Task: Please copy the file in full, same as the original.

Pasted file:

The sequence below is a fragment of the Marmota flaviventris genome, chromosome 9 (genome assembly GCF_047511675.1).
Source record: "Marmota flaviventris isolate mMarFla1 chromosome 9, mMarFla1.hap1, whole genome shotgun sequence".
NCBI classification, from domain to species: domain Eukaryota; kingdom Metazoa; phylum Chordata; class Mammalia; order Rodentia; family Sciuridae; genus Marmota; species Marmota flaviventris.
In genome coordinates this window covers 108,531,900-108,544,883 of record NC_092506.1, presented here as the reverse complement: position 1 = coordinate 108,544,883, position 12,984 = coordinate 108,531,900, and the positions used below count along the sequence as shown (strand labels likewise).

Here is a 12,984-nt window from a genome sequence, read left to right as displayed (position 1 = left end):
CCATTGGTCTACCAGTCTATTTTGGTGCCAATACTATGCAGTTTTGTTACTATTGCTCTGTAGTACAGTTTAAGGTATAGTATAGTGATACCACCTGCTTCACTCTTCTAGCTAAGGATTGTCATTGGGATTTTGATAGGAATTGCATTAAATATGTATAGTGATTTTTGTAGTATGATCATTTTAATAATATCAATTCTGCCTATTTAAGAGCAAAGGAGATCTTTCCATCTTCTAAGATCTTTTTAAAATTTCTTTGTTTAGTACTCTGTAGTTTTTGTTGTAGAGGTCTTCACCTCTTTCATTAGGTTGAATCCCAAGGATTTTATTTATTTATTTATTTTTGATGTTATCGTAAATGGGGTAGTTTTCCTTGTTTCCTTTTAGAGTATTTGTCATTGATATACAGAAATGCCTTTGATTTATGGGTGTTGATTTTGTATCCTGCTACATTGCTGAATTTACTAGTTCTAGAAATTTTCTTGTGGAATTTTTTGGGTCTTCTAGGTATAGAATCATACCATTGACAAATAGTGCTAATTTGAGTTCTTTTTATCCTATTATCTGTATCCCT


The sequence below is a fragment of the Marmota flaviventris genome, chromosome 9 (genome assembly GCF_047511675.1).
Source record: "Marmota flaviventris isolate mMarFla1 chromosome 9, mMarFla1.hap1, whole genome shotgun sequence".
NCBI classification, from domain to species: domain Eukaryota; kingdom Metazoa; phylum Chordata; class Mammalia; order Rodentia; family Sciuridae; genus Marmota; species Marmota flaviventris.
In genome coordinates this window covers 108,531,900-108,544,883 of record NC_092506.1, presented here as the reverse complement: position 1 = coordinate 108,544,883, position 12,984 = coordinate 108,531,900, and the positions used below count along the sequence as shown (strand labels likewise).

Here is a 12,984-nt window from a genome sequence, read left to right as displayed (position 1 = left end):
CCATTGGTCTACCAGTCTATTTTGGTGCCAATACTATGCAGTTTTGTTACTATTGCTCTGTAGTACAGTTTAAGGTATAGTATAGTGATACCACCTGCTTCACTCTTCTAGCTAAGGATTGTCATTGGGATTTTGATAGGAATTGCATTAAATATGTATAGTGATTTTTGTAGTATGATCATTTTAATAATATCAATTCTGCCTATTTAAGAGCAAAGGAGATCTTTCCATCTTCTAAGATCTTTTTAAAATTTCTTTGTTTAGTACTCTGTAGTTTTTGTTGTAGAGGTCTTCACCTCTTTCATTAGGTTGAATCCCAAGGATTTTATTTATTTATTTATTTTTGATGTTATCGTAAATGGGGTAGTTTTCCTTGTTTCCTTTTAGAGTATTTGTCATTGATATACAGAAATGCCTTTGATTTATGGGTGTTGATTTTGTATCCTGCTACATTGCTGAATTTACTAGTTCTAGAAATTTTCTTGTGGAATTTTTTGGGTCTTCTAGGTATAGAATCATACCATTGACAAATAGTGCTAATTTGAGTTCTTTTTATCCTATTATCTGTATCCCT